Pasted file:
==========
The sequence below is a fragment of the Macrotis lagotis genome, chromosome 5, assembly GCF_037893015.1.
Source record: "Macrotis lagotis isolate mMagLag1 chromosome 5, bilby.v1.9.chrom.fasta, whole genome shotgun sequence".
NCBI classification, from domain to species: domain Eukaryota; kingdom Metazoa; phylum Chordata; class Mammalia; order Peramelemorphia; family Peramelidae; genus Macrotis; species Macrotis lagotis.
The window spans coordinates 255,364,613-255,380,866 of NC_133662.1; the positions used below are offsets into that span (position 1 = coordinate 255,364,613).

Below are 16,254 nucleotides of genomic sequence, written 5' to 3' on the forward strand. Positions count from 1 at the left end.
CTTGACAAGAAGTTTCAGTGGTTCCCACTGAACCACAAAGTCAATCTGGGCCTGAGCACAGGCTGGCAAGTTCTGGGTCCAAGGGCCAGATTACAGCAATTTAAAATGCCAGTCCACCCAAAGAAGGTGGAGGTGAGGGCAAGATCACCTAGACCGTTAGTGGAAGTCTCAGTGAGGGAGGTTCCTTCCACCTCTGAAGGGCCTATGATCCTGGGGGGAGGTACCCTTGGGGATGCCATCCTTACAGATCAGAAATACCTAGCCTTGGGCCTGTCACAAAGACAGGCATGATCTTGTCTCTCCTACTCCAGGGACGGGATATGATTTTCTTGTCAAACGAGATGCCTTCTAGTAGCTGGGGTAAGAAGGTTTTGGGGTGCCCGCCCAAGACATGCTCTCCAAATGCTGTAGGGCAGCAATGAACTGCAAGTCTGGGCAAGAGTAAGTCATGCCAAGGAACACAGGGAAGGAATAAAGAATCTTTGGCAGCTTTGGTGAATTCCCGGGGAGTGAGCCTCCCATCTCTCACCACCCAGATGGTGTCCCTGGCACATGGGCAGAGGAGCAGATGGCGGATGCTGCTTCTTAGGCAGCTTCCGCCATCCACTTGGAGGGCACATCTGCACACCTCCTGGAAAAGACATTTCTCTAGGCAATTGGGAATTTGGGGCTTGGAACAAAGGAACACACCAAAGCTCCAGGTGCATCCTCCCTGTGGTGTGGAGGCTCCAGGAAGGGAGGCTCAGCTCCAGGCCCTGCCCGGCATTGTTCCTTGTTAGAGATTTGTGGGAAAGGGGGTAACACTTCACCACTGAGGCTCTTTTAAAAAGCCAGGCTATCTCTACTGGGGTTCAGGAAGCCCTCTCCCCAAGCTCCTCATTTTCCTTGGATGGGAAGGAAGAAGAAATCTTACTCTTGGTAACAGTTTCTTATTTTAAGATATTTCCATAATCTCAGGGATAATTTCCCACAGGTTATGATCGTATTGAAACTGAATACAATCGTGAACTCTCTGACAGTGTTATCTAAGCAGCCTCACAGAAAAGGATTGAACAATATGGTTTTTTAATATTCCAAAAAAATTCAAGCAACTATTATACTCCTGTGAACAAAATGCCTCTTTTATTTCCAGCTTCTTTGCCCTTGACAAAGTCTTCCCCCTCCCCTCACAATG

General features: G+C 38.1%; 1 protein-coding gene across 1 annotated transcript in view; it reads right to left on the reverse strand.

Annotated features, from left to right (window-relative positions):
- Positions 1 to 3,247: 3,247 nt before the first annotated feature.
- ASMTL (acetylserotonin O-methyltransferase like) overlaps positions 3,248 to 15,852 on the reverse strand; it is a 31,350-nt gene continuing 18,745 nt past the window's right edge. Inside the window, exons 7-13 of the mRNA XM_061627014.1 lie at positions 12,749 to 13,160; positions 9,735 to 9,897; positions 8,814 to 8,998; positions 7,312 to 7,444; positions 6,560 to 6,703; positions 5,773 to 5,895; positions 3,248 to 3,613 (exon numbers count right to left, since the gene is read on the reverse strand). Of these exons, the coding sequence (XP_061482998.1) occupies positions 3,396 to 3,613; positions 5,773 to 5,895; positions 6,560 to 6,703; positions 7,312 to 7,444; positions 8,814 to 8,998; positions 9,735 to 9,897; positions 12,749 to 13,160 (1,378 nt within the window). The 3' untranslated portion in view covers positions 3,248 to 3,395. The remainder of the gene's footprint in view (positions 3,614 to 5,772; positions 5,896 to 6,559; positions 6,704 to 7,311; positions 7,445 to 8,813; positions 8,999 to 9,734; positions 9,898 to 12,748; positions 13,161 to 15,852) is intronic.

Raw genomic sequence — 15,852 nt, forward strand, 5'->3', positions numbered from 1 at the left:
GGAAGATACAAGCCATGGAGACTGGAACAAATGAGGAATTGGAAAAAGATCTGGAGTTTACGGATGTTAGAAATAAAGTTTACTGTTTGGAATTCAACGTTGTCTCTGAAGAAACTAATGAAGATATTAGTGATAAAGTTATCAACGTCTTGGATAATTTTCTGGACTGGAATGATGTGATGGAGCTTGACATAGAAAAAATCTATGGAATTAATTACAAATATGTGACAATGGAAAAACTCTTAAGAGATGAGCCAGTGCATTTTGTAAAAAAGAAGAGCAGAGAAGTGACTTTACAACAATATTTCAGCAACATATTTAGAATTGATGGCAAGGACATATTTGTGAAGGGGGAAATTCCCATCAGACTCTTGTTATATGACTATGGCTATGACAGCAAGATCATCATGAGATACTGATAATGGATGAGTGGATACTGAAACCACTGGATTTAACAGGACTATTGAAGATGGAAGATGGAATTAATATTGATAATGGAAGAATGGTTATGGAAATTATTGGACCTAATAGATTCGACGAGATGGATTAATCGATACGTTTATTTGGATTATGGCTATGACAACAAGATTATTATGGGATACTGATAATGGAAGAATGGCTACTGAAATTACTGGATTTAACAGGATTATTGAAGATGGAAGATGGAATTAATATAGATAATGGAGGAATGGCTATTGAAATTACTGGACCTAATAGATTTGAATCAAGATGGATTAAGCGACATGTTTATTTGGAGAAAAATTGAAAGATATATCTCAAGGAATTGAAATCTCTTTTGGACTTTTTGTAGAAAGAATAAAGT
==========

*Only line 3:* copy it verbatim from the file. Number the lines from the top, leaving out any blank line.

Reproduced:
NCBI classification, from domain to species: domain Eukaryota; kingdom Metazoa; phylum Chordata; class Mammalia; order Peramelemorphia; family Peramelidae; genus Macrotis; species Macrotis lagotis.